Have things always been this good for you?
Not at all, before attending university my family was shunned and discriminated against because my father believed girls should be educated too. When he decided I would attend high school, no one in our community could understand why he would sacrifice so much by working every day and never taking a penny for himself, just so I could get an education.
I am proud of my name, Catherine Chelaa. My name tells you I am Pokot. I come from a very tiny village in West Pokot, Kenya. Who would have ever believed I would be sharing this information while in my third year of study at Kenyatta University where I am pursuing a Degree in Education Science. Coming this far in my educational journey is already a dream come true.
Growing up in
my community, everyone especially looks at girls as a source of wealth. I was lucky
to have a father who would hear none of that – not even from my mother. He made sure I had a chance to get educated. You may wonder how he was able to pay for my
school fees. He did it through a barter
arrangement at the high school I attended.
He worked every single day as a watchman without getting paid. His only payment being that his daughter
never missed a day of school.
The day I joined University was one of my very best moments. I had only heard about Nairobi through the radio and the books I read. The moment I arrived in the city I was excited and dazzled. In all the excitement, I even misplaced my bags and documents which were only to be found a day later. The first few weeks at the university were hard for me. I made too many wrong turns and got lost too many times, because I was afraid to ask for directions. The Computer Lab was the first place I sought out. By the time I finally found my way around, I already had made the computer lab my haven. It was a familiar place. I feel at home in a Computer Lab given that I spent 6 months at the ‘21st Century Skills Computer Lab’ as part of the Global Give Back Circle program.
At Kenyatta University, everyone is required to register for classes on the on-line Students’ Portal. My classmates were quick to notice how skilled I was at using the computer and the internet services. Thanks to my digital literacy skills, I was able to help my fellow first year students, who had no prior computer skills training, in the registration processes. This boosted my success at making new friends, and to them, I was no longer ‘the shy timid girl from a marginalized region.’ I was a ‘tech expert’.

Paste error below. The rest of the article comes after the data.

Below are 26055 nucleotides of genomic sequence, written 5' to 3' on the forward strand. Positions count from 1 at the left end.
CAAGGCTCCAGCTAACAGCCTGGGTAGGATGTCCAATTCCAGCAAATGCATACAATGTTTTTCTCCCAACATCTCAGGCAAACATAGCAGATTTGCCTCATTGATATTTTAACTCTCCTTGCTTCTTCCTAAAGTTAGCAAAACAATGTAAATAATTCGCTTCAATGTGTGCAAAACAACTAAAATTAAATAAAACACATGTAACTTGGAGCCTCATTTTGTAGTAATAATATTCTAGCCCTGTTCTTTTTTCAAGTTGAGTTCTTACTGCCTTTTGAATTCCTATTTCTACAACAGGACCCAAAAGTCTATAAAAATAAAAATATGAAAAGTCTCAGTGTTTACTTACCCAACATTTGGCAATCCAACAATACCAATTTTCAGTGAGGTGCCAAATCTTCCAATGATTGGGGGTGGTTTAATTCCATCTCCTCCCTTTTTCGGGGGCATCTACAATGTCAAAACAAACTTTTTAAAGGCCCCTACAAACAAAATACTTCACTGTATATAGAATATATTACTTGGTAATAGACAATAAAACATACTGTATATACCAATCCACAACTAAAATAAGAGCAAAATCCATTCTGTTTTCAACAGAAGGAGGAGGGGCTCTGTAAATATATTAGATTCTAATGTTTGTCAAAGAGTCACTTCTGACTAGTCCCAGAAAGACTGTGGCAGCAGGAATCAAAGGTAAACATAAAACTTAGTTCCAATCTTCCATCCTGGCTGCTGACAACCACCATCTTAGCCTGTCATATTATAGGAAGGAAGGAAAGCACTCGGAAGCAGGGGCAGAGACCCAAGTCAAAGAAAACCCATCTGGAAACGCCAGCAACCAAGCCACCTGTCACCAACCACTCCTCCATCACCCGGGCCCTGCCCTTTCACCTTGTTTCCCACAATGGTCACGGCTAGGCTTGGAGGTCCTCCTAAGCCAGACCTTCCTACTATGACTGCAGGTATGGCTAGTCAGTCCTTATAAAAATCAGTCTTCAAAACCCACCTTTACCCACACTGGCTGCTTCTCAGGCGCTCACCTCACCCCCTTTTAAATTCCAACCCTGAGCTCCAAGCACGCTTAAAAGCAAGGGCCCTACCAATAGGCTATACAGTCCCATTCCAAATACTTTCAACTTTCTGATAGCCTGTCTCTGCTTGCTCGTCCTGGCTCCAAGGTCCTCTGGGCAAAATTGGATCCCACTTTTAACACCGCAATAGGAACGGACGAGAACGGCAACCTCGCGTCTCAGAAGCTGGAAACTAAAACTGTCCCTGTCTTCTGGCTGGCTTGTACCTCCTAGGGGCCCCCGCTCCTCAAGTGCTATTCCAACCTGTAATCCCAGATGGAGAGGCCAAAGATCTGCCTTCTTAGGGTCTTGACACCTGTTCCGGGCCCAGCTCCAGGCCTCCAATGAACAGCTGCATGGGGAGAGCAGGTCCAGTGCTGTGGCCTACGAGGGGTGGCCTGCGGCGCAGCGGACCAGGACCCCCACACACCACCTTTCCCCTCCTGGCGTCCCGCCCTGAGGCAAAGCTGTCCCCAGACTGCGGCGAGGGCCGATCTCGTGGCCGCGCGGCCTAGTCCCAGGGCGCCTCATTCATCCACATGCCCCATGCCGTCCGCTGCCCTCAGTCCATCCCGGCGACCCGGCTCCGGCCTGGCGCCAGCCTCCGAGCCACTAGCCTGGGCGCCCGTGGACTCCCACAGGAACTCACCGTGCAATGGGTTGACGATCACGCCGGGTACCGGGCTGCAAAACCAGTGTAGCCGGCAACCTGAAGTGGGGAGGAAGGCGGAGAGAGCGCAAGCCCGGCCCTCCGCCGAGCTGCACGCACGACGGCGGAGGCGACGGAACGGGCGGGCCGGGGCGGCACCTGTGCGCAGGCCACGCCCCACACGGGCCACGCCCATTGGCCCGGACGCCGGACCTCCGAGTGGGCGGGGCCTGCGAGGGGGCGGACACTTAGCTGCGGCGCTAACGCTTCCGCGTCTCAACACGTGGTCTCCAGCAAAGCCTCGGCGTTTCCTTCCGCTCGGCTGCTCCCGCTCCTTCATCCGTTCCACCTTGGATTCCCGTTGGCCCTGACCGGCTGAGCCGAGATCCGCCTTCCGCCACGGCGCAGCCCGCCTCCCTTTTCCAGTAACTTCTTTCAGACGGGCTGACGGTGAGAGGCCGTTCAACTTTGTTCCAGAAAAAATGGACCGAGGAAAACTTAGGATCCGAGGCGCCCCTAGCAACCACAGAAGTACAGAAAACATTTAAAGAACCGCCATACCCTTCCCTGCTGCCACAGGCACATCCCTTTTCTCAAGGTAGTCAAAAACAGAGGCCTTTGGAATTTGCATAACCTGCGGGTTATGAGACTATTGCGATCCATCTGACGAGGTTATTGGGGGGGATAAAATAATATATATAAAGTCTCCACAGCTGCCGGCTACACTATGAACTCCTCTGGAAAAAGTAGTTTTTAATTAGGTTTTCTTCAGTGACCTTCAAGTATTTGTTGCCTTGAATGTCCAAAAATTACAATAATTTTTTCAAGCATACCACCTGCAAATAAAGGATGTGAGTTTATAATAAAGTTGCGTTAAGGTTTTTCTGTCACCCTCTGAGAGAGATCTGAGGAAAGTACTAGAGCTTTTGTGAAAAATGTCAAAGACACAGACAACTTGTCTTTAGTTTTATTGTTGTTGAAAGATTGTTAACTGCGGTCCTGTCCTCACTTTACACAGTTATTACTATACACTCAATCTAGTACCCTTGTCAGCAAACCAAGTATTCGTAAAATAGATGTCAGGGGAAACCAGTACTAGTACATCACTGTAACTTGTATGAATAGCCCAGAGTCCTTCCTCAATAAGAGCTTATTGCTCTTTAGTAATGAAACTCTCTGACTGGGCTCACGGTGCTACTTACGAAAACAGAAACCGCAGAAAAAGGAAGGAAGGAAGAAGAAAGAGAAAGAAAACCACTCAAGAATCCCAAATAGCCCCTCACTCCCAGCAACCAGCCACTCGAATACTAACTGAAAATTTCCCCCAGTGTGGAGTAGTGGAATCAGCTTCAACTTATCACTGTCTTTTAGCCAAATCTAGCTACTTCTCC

My journey has been made easier because I have my Mentor, Erica Marley. Erica works for Microsoft in the United States. We use technology to communicate with each other, e-mails, Skype and WhatsApp. Anytime doubt in myself, or in my abilities, starts creeping in, or when I am almost ready to give up, Erica reminds me of how far I have come. Her positive attitude pushes me harder at achieving my dreams even more. Erica has exposed me to an even bigger, more diverse world. We even read books together! This has helped improve my reading skills. Erica introduced me to TedTalks and she sends me links to TedTalks she knows I will like. She inspires me every day, to be the best version of myself.
More and more girls from my community have now started going to school. My sisters now have a chance to pursue their education. Just this year, I was helping my younger sister decide what she wants to do in college. As part of my Give Back Commitment, I have been facilitating group discussions, in my village, on the importance of girls’ education and saying ‘No’ to FGM.
Through the communications skills I have learned through the Global Give Back Circle, I am able to lead conversations that people used to shy away from – because they were too confrontational. Finally, people are listening. Community leaders are now coming to me for direction, especially on encouraging even more girls to say ‘Yes’ to education. I am so honored to be an agent-of-change and ensuring more girls have a chance at obtaining a good education and proving that so many myths are wrong, especially myths surrounding girls’ education and female reproductive health. I know I can count on Erica to support me along this path. I am positive things will always be this good!